Hard to believe but after only three weeks of racing, the Sprint Cup Series enjoyed its first open weekend on the schedule before beginning a short five-race stretch that will take the sport to the traditional Easter break. This early open date has always been a sore spot with the fans and even some of the competitors as it comes at a time when the series is just beginning to create some momentum after three races.
NASCAR has already announced that the 2012 schedule will no longer have the early open date as the season-opening Daytona 500 will be pushed back a week next season to Feb. 26. The change has to be a welcome move for the Sprint Cup teams as the three open dates that now dot the schedule do very little in breaking up the season in manageable stretches of races.
Beginning with Bristol this weekend, the series will have a five-race stretch that will take it to the Easter break. Even though this is another short stretch of races, it is one of the best on the entire schedule as it involves a wide variety of tracks.
Besides the short track of Bristol with its high-banked turns, the series will also be stopping at Martinsville for another short track battle that features a very narrow paperclip-flat half-mile surface that promotes plenty of hard side-by-side racing.
The remaining three tracks that make up this portion of the schedule all vary in length and each will test both drivers and teams in a different way. Fans of the mile-and-a-half tracks will be excited, as the series will be making the first of two stops at Texas Motor Speedway. Texas is one of those tracks that packs a lot of excitement into a weekend as it will play host to one of the larger crowds of the year, plus the track has a reputation of producing some very wild finishes.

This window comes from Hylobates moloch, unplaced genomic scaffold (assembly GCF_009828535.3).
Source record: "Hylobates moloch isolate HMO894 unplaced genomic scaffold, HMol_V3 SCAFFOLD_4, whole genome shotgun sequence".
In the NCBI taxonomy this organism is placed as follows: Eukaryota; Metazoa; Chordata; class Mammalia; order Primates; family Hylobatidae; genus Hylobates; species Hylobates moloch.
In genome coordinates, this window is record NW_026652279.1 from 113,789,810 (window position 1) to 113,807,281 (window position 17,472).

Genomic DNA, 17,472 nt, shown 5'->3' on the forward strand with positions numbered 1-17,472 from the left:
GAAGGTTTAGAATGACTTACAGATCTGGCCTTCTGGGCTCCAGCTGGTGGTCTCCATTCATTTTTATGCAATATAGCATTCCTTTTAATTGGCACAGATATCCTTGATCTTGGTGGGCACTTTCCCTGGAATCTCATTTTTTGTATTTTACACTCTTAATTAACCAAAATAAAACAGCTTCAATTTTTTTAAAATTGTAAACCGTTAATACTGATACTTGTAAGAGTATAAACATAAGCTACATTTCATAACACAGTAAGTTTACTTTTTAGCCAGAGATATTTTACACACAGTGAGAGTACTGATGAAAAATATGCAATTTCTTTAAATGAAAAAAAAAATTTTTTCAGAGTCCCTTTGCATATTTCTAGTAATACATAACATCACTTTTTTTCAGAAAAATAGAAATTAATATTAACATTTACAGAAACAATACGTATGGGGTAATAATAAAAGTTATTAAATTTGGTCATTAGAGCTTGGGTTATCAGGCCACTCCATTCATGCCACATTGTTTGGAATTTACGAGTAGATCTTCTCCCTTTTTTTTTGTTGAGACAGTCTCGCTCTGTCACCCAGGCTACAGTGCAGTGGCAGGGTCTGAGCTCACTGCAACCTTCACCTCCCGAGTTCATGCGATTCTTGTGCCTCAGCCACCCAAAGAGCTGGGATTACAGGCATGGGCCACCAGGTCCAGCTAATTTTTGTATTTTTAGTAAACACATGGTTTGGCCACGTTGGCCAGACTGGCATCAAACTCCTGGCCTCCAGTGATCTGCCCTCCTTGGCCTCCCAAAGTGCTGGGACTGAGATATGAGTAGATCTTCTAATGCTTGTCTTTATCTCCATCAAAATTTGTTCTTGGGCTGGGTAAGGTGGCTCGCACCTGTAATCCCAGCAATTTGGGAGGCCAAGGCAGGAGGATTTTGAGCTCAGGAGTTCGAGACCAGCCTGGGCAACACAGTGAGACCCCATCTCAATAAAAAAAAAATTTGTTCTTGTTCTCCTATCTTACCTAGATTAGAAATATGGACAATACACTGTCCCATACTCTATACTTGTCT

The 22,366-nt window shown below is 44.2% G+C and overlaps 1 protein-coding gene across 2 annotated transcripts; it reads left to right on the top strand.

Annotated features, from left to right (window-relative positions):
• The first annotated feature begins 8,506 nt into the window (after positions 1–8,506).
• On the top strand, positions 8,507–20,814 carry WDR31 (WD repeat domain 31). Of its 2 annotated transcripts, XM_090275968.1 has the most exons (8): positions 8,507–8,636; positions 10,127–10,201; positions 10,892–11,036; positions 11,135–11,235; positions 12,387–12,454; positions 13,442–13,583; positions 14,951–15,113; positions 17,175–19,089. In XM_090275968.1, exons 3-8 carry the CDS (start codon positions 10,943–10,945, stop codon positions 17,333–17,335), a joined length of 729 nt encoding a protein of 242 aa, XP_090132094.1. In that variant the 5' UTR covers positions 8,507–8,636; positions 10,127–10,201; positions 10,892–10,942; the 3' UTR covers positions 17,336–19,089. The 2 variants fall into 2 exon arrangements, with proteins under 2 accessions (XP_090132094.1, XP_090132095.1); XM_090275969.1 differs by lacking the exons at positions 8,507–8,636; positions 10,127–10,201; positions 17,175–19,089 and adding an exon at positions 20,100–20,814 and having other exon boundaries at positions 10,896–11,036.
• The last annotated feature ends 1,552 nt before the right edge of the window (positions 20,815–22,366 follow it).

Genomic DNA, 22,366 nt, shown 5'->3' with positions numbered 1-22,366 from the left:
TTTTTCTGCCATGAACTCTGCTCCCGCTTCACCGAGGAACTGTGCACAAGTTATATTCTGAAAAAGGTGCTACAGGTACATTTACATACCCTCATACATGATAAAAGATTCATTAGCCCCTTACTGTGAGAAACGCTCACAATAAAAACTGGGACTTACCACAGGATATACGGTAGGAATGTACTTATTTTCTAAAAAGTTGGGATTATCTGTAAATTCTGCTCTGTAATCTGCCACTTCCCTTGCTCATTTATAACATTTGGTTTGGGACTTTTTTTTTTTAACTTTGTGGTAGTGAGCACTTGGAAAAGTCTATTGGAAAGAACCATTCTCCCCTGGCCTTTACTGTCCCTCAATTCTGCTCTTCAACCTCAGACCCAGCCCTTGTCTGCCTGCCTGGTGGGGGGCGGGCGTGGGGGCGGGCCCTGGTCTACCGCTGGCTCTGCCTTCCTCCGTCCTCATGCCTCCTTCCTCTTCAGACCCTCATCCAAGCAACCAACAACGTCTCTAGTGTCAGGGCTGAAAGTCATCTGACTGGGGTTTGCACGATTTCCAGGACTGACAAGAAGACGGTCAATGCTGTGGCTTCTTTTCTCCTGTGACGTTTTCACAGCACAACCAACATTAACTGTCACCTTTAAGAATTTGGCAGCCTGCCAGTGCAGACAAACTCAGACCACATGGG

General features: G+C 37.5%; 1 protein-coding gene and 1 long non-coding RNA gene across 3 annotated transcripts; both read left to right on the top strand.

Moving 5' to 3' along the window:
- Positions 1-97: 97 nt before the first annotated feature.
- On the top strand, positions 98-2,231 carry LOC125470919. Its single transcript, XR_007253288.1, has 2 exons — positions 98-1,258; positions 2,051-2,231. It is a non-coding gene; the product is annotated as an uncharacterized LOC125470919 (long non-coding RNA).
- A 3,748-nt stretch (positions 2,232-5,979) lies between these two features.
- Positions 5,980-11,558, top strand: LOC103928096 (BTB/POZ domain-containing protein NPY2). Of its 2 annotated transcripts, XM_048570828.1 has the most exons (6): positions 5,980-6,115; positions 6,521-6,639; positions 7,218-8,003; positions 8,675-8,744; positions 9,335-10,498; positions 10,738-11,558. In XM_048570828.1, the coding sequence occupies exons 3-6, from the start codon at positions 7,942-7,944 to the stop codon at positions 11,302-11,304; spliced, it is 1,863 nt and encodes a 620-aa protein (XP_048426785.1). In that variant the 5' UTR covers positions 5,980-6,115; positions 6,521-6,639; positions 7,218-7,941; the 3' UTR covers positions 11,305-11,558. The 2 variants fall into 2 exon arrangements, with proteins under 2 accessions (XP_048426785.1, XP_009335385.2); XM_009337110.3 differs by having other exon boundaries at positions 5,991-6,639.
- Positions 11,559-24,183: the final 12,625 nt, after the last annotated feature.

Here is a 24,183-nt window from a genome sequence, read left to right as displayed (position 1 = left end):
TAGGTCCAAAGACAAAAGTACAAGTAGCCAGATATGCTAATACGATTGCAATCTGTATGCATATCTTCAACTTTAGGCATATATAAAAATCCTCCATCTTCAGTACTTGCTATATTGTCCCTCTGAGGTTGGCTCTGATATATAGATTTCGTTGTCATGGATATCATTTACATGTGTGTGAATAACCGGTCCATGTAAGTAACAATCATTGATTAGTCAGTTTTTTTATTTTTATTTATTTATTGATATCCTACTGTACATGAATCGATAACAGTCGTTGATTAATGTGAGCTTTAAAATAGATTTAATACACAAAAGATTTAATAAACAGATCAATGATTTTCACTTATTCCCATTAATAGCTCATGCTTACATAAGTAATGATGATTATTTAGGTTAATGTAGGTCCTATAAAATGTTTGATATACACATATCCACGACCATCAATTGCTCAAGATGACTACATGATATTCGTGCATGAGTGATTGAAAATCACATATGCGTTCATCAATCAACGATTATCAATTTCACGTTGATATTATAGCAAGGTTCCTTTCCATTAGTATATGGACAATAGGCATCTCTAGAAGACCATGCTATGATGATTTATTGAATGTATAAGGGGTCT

That leaves stops at Auto Club Speedway in Southern California and Talladega Superspeedway. Auto Club Speedway is a twomile, D-shaped oval that is very wide with plenty of racing room, but is seldom used as it seems a couple of cars always get hooked up and quickly start putting cars a lap down. Don’t be surprised if fuel mileage also plays a role in the outcome of this one.
That leaves the restrictor plate track of Talladega that always produces plenty of white-knuckle racing, but the question going into this spring’s event is the kind of racing that we will see. Last fall’s stop at the giant venue saw the early start of the two-car draft that became a household name last month at Daytona in the 500. Regardless of the type of racing that the track produces, whether it’s the large packs of cars glued to each other’s bumpers or the twocar tandems, we know to expect an unbelievable finish.
Once the schedule leaves Talladega, it will break for Easter before beginning a 12-week stretch of races that also includes the all-star event at Charlotte. This portion of the schedule runs from April into July, but it pales in comparison for what lies ahead after the last open weekend on July 24. Beginning with the last weekend of July in Indianapolis, the schedule has 17 consecutive weekends of racing including the season-ending race at Homestead-Miami on Nov. 20.
The Sprint Cup season’s final two stretches of races can be brutal on teams as cars have to be prepared well in advance to meet the demands of racing so many weekends in a row without the benefit of an open date. Even though the season will start a week later next season, there doesn’t seem to be a good answer on where to put the open weekends. Tracks all have their traditional dates that they’d like to keep, and of course the networks carrying the races have a large say in when the series goes racing. There is no good solution for the teams that have to be prepared every weekend, but for the fans it’s great because we know all we have to do is turn on the TV what seems like each weekend from February to November.
Race Preview Event: The Jeff Byrd 500 presented by Food City Track: Bristol Motor Speedway (.5 mile oval, 24-30 degrees of variable banking) Date: March 20, 1 p.m. TV: FOX Radio: MRN Defending Champion: Jimmie Johnson